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THE LEGISLATIVE POWER OF THE STATES
OF THE AMERICAN UNION.
THOMAS M. COOLEY,
ONE OF THE JUSTICES OF THE SUPREME COURT OF MICHIGAN, AND JAY PROFESSOR
OP LAW IN THE UNIVERSITY OF MICHIGAN.
WITH CONSIDERABLE ADDITIONS, GIVING THE RESULTS OF THE RECENT CASES.
Entered according to Act of Congress, in the year 1871, by
LITTLE, BROWN, AND COMPANY, in the Office of the Librarian of Congress at Washington.
PRESS OF JOHN WILSON AND SOX.
IN the Preface to the first edition of this work, the author stated its purpose to be, to furnish to the practitioner and the student of the law such a presentation of elementary constitutional principles as should serve, with the aid of its references to judicial decisions, legal treatises, and historical events, as a convenient guide in the examination of questions respecting the constitutional limitations which rest upon the power of the several State legislatures. In the accomplishment of that purpose, the author further stated that he had faithfully endeavored to give the law as it had been settled by the authorities, rather than to present his own views. At the same time, he did not attempt to deny — what he supposed would be sufficiently apparent — that he had written in full sympathy with all those restraints which the caution of the fathers had imposed upon the exercise of the powers of government, and with faith in the checks and balances of our republican system, and in correct conclusions by the general public sentiment, rather than in reliance upon a judicious, prudent, and just exercise of authority, when confided without restriction to any one man or body of men, whether sitting in legislative capacity or judicial. In this sympathy and faith he had written of jury trials and the other safeguards to personal liberty, of liberty of the press and of vested rights ; and he had also endeavored to point out that there are on all sides definite limitations which circumscribe the legislative authority, independent of the specific restrictions which the people impose by their State constitutions. But while not predisposed to discover in any part of our system the rightful existence of any unlimited power, created by the Constitution, neither, on the other hand, had he designed to advance new doctrines, or to do more than clearly and with reasonable conciseness to state the principles to be deduced from the judicial decisions.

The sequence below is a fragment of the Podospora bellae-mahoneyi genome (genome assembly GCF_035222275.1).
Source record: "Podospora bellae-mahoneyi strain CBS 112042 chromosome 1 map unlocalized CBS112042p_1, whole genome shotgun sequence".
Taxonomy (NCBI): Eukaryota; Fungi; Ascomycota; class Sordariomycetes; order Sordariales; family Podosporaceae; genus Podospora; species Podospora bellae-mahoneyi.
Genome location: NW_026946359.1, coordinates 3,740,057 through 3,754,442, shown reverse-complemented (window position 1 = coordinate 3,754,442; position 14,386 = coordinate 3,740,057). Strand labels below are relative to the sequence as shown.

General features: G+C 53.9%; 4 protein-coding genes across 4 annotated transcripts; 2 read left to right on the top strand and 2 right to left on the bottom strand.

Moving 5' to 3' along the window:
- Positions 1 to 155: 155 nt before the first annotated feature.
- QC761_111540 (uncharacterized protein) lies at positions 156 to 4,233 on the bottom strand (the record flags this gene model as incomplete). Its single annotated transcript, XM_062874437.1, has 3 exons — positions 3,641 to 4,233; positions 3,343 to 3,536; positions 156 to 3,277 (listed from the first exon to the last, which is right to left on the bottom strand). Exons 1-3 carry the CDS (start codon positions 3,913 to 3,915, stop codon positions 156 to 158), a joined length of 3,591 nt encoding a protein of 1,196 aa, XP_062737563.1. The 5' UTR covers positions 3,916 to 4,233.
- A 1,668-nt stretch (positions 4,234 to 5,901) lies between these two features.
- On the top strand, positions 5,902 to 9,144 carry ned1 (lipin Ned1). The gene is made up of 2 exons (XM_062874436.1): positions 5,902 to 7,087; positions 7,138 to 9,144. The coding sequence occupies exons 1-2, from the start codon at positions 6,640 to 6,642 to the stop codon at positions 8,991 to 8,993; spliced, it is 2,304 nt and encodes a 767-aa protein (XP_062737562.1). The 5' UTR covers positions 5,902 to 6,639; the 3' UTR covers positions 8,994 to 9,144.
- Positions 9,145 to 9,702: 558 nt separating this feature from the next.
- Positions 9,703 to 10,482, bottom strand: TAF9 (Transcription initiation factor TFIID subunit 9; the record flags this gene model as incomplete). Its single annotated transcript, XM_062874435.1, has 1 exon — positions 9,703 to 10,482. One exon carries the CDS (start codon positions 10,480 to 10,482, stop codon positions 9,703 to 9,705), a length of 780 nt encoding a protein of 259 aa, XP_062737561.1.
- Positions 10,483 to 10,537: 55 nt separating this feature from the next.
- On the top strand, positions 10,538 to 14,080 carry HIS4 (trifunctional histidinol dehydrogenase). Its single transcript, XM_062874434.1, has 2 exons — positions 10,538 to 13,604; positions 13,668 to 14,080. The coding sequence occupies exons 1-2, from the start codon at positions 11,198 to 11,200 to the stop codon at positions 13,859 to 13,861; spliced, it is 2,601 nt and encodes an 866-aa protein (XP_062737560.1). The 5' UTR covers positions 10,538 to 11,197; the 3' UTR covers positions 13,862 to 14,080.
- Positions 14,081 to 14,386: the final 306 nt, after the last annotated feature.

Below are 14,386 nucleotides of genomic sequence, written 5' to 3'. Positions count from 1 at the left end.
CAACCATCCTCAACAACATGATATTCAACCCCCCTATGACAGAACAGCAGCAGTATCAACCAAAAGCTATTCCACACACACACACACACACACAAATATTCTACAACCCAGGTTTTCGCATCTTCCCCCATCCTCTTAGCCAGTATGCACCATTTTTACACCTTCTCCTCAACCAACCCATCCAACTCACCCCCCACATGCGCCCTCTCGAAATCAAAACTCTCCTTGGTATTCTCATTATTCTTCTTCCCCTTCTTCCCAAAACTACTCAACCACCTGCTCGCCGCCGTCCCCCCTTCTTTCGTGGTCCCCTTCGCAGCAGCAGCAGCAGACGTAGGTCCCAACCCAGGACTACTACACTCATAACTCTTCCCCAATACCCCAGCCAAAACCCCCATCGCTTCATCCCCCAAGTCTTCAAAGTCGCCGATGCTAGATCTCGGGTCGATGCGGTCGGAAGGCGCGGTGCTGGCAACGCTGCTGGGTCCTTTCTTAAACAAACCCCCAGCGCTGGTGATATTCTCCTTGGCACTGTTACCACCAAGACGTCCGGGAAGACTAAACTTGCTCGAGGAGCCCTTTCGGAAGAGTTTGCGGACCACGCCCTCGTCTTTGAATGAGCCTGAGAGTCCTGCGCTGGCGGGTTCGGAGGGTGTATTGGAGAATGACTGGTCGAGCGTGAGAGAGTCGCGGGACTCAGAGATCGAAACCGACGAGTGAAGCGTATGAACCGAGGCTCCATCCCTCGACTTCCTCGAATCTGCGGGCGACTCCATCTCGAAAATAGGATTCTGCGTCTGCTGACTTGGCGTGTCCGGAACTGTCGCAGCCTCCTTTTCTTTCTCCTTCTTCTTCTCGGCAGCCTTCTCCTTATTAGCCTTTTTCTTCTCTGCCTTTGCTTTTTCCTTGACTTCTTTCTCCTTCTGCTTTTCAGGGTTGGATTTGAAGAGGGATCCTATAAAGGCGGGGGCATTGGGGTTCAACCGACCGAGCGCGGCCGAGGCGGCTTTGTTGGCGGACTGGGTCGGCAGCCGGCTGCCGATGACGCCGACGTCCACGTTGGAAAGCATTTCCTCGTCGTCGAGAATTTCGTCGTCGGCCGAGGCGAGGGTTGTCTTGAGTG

The unexpected favor with which the work has been received having made a new edition necessary, the author has reviewed every part of it with care, but without finding occasion to change in any important particular the conclusions before given. Further reflection has only tended to confirm him in his previous views of the need of constitutional restraints at every point where agents are to exercise the delegated authority of the people; and he is gratified to observe that in the judicial tribunals the tendency is not in the direction of a disregard of these restraints. The reader will find numerous additional references to new cases and other authorities ; and some modifications have been made in the phraseology of the text, with a view to clearer and more accurate expression of his views. Trusting that these modifications and additions will be found not without value, he again submits his work “to the judgment of an enlightened and generous profession.”
THOMAS M. COOLEY. UNIVERSITY OF MICHIGAN,
BANK ARBORS Juy, 1871.}
TABLE OF CONTENTS.